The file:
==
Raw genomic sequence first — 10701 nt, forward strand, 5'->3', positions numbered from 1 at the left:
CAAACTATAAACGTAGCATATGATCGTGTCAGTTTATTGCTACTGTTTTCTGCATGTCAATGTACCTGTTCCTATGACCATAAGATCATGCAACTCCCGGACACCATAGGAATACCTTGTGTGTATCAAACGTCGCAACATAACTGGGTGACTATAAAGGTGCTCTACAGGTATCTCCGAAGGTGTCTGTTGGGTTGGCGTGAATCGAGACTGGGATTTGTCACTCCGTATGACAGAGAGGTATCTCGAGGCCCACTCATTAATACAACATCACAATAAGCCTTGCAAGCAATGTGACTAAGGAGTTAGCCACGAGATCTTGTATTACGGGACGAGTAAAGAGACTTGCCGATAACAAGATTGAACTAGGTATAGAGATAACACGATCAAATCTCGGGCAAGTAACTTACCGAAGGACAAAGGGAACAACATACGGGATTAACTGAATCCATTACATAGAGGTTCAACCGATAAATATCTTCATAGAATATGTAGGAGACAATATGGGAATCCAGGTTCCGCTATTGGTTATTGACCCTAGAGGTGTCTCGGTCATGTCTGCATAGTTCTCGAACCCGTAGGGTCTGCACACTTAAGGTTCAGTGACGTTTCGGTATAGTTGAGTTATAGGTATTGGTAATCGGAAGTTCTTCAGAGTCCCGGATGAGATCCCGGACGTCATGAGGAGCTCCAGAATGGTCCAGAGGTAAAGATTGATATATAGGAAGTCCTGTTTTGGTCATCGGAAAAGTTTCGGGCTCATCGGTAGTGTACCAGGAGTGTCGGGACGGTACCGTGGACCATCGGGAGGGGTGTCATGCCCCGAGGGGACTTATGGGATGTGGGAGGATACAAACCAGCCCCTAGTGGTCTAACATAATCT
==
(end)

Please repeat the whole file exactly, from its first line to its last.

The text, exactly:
Raw genomic sequence first — 10701 nt, forward strand, 5'->3', positions numbered from 1 at the left:
CAAACTATAAACGTAGCATATGATCGTGTCAGTTTATTGCTACTGTTTTCTGCATGTCAATGTACCTGTTCCTATGACCATAAGATCATGCAACTCCCGGACACCATAGGAATACCTTGTGTGTATCAAACGTCGCAACATAACTGGGTGACTATAAAGGTGCTCTACAGGTATCTCCGAAGGTGTCTGTTGGGTTGGCGTGAATCGAGACTGGGATTTGTCACTCCGTATGACAGAGAGGTATCTCGAGGCCCACTCATTAATACAACATCACAATAAGCCTTGCAAGCAATGTGACTAAGGAGTTAGCCACGAGATCTTGTATTACGGGACGAGTAAAGAGACTTGCCGATAACAAGATTGAACTAGGTATAGAGATAACACGATCAAATCTCGGGCAAGTAACTTACCGAAGGACAAAGGGAACAACATACGGGATTAACTGAATCCATTACATAGAGGTTCAACCGATAAATATCTTCATAGAATATGTAGGAGACAATATGGGAATCCAGGTTCCGCTATTGGTTATTGACCCTAGAGGTGTCTCGGTCATGTCTGCATAGTTCTCGAACCCGTAGGGTCTGCACACTTAAGGTTCAGTGACGTTTCGGTATAGTTGAGTTATAGGTATTGGTAATCGGAAGTTCTTCAGAGTCCCGGATGAGATCCCGGACGTCATGAGGAGCTCCAGAATGGTCCAGAGGTAAAGATTGATATATAGGAAGTCCTGTTTTGGTCATCGGAAAAGTTTCGGGCTCATCGGTAGTGTACCAGGAGTGTCGGGACGGTACCGTGGACCATCGGGAGGGGTGTCATGCCCCGAGGGGACTTATGGGATGTGGGAGGATACAAACCAGCCCCTAGTGGTCTAACATAATCT